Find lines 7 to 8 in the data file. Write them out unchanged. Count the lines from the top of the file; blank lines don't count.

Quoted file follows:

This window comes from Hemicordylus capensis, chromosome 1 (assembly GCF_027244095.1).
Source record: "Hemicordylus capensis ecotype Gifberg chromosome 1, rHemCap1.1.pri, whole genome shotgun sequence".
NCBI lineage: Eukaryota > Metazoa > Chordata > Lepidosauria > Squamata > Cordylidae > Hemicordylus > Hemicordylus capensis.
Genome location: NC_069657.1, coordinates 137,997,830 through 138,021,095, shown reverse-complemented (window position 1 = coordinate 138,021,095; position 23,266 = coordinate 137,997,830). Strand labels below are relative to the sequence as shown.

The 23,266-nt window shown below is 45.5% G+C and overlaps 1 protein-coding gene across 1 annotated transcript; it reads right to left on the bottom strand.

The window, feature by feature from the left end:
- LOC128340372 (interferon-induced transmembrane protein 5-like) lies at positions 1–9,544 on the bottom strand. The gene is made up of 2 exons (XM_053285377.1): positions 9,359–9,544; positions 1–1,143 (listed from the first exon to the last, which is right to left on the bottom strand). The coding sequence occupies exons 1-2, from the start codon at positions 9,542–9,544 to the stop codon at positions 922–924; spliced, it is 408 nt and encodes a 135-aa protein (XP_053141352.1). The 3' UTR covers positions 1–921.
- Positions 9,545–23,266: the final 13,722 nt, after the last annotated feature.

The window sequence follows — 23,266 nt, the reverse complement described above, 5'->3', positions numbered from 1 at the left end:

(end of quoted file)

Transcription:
- LOC128340372 (interferon-induced transmembrane protein 5-like) lies at positions 1–9,544 on the bottom strand. The gene is made up of 2 exons (XM_053285377.1): positions 9,359–9,544; positions 1–1,143 (listed from the first exon to the last, which is right to left on the bottom strand). The coding sequence occupies exons 1-2, from the start codon at positions 9,542–9,544 to the stop codon at positions 922–924; spliced, it is 408 nt and encodes a 135-aa protein (XP_053141352.1). The 3' UTR covers positions 1–921.
- Positions 9,545–23,266: the final 13,722 nt, after the last annotated feature.